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Latest News - May 2014

May 7, 2014
Union: Bristol Twp. refuses to negotiate new deal
Source: Buck County courier times
By: Anthony Diamttia

Seven Bristol Township employees would still be working full time if township officials were willing to negotiate a new contract, a union official said Tuesday.

Michael Walsh, president of the Transport Workers Union Local 282, said the township’s move last week to switch the employees from full time to part time could have been avoided if officials were willing to “sit down” with the union.

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A mediator has been involved in contract talks between the union since March, but Bristol Township has refused to participate, Walsh said. The union’s last contract expired in 2010, he said.

Township solicitor Randy Flager on Tuesday dismissed Walsh’s claims and said union officials refused to budge during recent discussions.

“We’ve tried to negotiate,” he said. “(But) in order to have an agreement both sides need to compromise.”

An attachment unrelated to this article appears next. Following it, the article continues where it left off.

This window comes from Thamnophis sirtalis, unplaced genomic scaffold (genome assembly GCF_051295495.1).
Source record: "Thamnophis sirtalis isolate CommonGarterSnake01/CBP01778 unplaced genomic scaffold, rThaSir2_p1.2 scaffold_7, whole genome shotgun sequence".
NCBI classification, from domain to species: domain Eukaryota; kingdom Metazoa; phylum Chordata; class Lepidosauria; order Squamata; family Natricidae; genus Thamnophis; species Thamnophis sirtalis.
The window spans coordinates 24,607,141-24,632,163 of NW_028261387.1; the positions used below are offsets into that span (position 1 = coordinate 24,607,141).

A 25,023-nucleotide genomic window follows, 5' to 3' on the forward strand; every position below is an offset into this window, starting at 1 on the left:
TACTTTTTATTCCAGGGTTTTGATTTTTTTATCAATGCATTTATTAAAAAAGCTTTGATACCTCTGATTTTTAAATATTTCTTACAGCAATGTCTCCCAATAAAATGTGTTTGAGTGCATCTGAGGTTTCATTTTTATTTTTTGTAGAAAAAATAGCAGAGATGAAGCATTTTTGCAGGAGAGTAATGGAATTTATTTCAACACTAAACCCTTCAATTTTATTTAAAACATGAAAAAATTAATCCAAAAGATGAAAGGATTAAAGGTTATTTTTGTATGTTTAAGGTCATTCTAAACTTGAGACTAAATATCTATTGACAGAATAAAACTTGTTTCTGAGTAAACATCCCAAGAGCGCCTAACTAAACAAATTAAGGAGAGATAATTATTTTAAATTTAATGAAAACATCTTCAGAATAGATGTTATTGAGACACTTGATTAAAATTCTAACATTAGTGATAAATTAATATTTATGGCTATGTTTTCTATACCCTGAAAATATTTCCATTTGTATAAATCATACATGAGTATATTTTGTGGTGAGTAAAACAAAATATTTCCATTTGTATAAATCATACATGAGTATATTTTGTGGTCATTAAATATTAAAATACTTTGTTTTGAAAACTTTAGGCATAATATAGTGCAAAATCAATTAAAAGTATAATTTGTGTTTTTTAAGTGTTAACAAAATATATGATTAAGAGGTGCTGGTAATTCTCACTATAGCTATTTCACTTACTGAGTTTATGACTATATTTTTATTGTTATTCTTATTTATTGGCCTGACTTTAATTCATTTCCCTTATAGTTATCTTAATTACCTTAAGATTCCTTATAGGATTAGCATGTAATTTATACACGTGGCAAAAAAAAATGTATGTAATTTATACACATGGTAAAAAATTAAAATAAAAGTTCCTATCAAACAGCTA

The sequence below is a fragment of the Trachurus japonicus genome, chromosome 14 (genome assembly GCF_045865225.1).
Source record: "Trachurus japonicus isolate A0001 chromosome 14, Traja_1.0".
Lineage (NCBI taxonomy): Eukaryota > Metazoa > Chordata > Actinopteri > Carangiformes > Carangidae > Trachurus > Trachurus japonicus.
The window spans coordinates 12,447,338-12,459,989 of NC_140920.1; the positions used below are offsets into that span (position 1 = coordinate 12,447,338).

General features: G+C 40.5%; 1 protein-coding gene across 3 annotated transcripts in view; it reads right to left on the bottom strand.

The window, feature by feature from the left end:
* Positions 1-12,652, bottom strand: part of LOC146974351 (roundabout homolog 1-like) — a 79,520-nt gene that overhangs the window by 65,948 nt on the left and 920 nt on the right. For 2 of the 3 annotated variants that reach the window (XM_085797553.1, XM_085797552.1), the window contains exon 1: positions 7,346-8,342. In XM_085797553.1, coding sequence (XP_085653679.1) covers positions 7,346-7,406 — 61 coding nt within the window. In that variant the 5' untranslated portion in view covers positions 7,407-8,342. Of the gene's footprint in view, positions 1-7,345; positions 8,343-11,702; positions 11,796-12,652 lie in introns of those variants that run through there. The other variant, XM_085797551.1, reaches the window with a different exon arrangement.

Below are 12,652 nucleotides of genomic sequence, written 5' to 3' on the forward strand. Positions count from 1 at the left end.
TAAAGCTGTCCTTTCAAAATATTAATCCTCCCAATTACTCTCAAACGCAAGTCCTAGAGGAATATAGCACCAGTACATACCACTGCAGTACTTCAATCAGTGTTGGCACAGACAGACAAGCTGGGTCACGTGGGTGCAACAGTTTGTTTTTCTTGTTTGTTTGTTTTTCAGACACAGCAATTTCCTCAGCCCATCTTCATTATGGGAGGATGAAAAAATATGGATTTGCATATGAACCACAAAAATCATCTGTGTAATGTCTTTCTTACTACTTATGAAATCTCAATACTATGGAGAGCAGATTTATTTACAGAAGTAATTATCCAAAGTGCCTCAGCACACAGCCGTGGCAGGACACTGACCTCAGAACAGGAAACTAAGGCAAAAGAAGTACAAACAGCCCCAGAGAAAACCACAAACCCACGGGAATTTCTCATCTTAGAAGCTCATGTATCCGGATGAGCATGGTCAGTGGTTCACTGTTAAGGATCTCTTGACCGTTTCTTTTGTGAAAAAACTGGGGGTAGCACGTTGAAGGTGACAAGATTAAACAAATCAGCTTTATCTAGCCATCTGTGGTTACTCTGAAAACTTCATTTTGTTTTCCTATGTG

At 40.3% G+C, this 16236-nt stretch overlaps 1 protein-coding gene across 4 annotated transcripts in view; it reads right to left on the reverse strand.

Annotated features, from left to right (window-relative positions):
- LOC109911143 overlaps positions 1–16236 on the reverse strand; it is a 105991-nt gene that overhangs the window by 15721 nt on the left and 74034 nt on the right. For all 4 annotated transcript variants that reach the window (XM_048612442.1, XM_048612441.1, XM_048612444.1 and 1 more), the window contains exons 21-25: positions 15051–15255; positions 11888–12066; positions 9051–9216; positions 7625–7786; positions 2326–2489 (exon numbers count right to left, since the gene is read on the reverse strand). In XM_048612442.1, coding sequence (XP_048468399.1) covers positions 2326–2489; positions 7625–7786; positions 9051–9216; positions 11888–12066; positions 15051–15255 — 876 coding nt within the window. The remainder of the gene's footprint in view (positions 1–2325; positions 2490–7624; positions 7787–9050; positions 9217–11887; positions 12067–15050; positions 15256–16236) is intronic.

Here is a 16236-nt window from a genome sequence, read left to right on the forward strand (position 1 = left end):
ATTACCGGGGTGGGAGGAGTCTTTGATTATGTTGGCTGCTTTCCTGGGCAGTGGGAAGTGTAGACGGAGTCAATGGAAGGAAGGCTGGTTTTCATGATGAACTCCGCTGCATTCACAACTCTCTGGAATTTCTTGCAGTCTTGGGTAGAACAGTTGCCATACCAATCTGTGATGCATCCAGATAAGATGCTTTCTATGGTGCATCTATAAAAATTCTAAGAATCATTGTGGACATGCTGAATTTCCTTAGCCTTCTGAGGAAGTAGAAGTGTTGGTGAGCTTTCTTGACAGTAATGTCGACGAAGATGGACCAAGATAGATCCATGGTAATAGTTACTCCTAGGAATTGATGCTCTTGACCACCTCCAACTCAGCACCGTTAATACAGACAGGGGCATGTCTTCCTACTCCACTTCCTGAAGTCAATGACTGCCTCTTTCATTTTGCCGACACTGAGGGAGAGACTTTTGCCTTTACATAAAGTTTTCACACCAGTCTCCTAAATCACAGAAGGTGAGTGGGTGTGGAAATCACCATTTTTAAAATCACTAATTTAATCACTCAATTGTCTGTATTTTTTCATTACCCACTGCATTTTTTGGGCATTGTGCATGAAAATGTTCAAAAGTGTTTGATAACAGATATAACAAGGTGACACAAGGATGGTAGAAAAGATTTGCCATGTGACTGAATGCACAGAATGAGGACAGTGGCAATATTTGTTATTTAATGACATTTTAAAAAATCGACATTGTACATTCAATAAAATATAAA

Flager said the township needs to make “major structural changes to benefits” to save money.

Switching some TWU employees from 40 hours to 28 hours will help save the township about $21,000 a year per employee in wages and health insurance costs, officials said. That’s $147,000 a year.

Officials said health insurance costs are adding to the township’s $81 million in unfunded liabilities, which includes $71 million in retiree health insurance costs, $7 million for the police pension trust fund and nearly $3.2 million in unused employee time that could be redeemed.

TWU employees, who work in the public works department and in the municipal building, pay nothing toward their health insurance premiums, $1 for prescriptions and $5 for doctor visit copays, officials said.

Last year, a state arbitrator ruled that the union could keep the current benefits after the township wanted TWU employees to contribute $5 for prescriptions and $15 for doctor visit copays, according to Walsh, who said that would have saved the municipality about $250,000. The ruling cost the township about $60,000-$80,000 in insurance reimbursements to employees, he said.

“We would have stayed with the ($15 plan) but (township manager Bill McCauley) wouldn’t sit down with us,” the union president added.

A deal between the union and Bristol Township to raise worker contributions to health insurance was agreed upon but never implemented, Councilman Craig Bowen said

 

 


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